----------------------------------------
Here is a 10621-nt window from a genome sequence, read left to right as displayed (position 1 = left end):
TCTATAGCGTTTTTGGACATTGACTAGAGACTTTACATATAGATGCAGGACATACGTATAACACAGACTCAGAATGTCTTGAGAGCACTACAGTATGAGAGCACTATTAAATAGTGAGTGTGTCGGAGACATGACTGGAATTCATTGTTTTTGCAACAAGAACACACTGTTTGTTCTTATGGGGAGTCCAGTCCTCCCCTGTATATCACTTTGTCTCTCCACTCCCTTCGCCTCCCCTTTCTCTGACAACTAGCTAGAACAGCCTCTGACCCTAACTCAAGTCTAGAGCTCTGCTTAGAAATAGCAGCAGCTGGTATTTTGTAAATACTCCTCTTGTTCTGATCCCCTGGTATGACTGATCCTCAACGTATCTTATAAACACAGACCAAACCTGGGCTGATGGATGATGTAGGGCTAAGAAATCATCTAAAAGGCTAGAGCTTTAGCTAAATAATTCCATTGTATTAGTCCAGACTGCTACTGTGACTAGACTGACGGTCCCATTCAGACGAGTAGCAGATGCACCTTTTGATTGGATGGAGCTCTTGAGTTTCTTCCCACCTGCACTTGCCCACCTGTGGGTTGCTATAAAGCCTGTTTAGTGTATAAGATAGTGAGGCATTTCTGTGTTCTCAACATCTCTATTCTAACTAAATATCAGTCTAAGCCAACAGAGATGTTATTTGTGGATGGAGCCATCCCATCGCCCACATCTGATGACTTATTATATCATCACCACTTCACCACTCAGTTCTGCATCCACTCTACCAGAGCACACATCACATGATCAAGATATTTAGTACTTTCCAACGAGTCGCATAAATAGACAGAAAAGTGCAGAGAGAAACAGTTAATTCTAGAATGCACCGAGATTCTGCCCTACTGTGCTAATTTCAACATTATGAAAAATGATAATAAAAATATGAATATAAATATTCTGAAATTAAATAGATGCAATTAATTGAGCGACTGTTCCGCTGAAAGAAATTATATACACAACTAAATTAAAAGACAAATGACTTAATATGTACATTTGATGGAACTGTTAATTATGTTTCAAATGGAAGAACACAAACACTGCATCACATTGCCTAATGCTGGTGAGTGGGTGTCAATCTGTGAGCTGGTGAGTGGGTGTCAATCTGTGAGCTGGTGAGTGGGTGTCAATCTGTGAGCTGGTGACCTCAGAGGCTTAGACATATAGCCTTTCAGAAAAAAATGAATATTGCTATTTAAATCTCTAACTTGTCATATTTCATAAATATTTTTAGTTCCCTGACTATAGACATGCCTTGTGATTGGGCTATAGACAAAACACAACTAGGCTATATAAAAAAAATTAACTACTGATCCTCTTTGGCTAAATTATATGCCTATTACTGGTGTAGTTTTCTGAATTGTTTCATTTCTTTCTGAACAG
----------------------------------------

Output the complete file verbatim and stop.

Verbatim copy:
Here is a 10621-nt window from a genome sequence, read left to right as displayed (position 1 = left end):
TCTATAGCGTTTTTGGACATTGACTAGAGACTTTACATATAGATGCAGGACATACGTATAACACAGACTCAGAATGTCTTGAGAGCACTACAGTATGAGAGCACTATTAAATAGTGAGTGTGTCGGAGACATGACTGGAATTCATTGTTTTTGCAACAAGAACACACTGTTTGTTCTTATGGGGAGTCCAGTCCTCCCCTGTATATCACTTTGTCTCTCCACTCCCTTCGCCTCCCCTTTCTCTGACAACTAGCTAGAACAGCCTCTGACCCTAACTCAAGTCTAGAGCTCTGCTTAGAAATAGCAGCAGCTGGTATTTTGTAAATACTCCTCTTGTTCTGATCCCCTGGTATGACTGATCCTCAACGTATCTTATAAACACAGACCAAACCTGGGCTGATGGATGATGTAGGGCTAAGAAATCATCTAAAAGGCTAGAGCTTTAGCTAAATAATTCCATTGTATTAGTCCAGACTGCTACTGTGACTAGACTGACGGTCCCATTCAGACGAGTAGCAGATGCACCTTTTGATTGGATGGAGCTCTTGAGTTTCTTCCCACCTGCACTTGCCCACCTGTGGGTTGCTATAAAGCCTGTTTAGTGTATAAGATAGTGAGGCATTTCTGTGTTCTCAACATCTCTATTCTAACTAAATATCAGTCTAAGCCAACAGAGATGTTATTTGTGGATGGAGCCATCCCATCGCCCACATCTGATGACTTATTATATCATCACCACTTCACCACTCAGTTCTGCATCCACTCTACCAGAGCACACATCACATGATCAAGATATTTAGTACTTTCCAACGAGTCGCATAAATAGACAGAAAAGTGCAGAGAGAAACAGTTAATTCTAGAATGCACCGAGATTCTGCCCTACTGTGCTAATTTCAACATTATGAAAAATGATAATAAAAATATGAATATAAATATTCTGAAATTAAATAGATGCAATTAATTGAGCGACTGTTCCGCTGAAAGAAATTATATACACAACTAAATTAAAAGACAAATGACTTAATATGTACATTTGATGGAACTGTTAATTATGTTTCAAATGGAAGAACACAAACACTGCATCACATTGCCTAATGCTGGTGAGTGGGTGTCAATCTGTGAGCTGGTGAGTGGGTGTCAATCTGTGAGCTGGTGAGTGGGTGTCAATCTGTGAGCTGGTGACCTCAGAGGCTTAGACATATAGCCTTTCAGAAAAAAATGAATATTGCTATTTAAATCTCTAACTTGTCATATTTCATAAATATTTTTAGTTCCCTGACTATAGACATGCCTTGTGATTGGGCTATAGACAAAACACAACTAGGCTATATAAAAAAAATTAACTACTGATCCTCTTTGGCTAAATTATATGCCTATTACTGGTGTAGTTTTCTGAATTGTTTCATTTCTTTCTGAACAG